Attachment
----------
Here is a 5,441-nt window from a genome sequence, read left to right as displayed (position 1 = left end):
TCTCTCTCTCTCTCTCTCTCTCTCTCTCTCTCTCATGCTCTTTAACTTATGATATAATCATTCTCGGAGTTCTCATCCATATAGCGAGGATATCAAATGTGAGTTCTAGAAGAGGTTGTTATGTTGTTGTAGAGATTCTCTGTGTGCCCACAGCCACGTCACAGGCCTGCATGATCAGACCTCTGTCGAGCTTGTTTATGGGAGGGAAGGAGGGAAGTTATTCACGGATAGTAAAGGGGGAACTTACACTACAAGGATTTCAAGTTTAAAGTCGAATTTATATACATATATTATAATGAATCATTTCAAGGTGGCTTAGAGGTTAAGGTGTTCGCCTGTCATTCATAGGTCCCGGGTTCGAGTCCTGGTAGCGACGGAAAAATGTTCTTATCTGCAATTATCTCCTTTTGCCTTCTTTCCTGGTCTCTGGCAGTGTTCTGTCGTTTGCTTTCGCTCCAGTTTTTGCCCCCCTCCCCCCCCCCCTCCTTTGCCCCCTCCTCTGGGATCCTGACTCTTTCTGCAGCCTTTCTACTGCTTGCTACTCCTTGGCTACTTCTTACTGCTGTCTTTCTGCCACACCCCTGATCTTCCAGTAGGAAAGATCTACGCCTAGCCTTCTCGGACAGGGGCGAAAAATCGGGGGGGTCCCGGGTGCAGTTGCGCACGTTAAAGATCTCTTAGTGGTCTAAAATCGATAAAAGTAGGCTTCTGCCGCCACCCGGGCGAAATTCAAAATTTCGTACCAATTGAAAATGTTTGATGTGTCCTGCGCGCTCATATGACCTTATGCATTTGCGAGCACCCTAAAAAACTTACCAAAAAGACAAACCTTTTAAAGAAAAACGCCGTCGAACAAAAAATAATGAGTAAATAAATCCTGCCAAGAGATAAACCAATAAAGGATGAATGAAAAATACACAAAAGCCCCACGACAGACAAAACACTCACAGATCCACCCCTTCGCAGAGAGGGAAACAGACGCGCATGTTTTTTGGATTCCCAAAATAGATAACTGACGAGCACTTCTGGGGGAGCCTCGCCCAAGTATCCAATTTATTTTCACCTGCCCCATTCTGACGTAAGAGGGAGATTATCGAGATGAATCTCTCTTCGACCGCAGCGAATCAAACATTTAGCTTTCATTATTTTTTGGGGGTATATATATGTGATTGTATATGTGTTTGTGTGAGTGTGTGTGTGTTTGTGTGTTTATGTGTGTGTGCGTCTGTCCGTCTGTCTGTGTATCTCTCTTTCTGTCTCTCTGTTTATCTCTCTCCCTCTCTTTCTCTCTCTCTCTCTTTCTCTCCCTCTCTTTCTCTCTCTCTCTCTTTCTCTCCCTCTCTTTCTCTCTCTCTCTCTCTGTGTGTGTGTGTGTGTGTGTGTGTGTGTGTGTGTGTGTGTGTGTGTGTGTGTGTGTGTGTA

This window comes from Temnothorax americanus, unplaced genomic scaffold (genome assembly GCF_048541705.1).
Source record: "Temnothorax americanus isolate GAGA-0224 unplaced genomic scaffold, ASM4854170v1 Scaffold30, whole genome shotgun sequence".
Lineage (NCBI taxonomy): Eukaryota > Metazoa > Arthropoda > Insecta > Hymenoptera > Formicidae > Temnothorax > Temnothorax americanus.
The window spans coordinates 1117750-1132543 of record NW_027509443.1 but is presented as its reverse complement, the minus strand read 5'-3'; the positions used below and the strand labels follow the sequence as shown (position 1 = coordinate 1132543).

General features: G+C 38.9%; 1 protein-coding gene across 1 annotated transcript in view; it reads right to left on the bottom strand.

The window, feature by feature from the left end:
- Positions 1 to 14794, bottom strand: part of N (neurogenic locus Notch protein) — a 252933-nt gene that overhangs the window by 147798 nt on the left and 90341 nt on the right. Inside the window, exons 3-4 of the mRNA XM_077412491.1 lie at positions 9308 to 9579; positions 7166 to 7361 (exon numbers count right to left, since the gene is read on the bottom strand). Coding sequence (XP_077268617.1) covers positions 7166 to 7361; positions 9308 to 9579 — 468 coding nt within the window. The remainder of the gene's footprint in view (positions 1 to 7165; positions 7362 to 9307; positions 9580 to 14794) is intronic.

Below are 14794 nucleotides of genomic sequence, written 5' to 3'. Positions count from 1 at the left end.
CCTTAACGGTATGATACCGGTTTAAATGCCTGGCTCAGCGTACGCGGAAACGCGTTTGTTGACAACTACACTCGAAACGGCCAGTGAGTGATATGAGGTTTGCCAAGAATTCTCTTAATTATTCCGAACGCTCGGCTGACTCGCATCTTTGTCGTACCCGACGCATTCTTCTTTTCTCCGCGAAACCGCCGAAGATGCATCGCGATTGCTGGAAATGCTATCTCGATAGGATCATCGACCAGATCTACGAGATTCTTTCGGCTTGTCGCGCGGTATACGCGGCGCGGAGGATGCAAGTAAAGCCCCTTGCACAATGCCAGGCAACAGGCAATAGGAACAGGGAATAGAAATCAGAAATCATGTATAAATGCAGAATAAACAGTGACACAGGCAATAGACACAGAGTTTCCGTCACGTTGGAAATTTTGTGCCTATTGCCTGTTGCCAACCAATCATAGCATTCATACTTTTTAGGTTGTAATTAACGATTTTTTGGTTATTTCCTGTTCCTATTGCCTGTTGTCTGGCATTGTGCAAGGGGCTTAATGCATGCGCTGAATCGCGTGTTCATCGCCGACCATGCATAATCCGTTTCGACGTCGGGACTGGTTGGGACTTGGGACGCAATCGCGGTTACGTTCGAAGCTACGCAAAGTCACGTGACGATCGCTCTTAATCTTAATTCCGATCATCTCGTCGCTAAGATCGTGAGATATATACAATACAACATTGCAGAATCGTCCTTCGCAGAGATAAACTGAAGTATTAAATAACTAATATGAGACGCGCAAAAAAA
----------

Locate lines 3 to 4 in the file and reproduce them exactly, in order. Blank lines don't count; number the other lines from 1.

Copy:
This window comes from Temnothorax americanus, unplaced genomic scaffold (genome assembly GCF_048541705.1).
Source record: "Temnothorax americanus isolate GAGA-0224 unplaced genomic scaffold, ASM4854170v1 Scaffold30, whole genome shotgun sequence".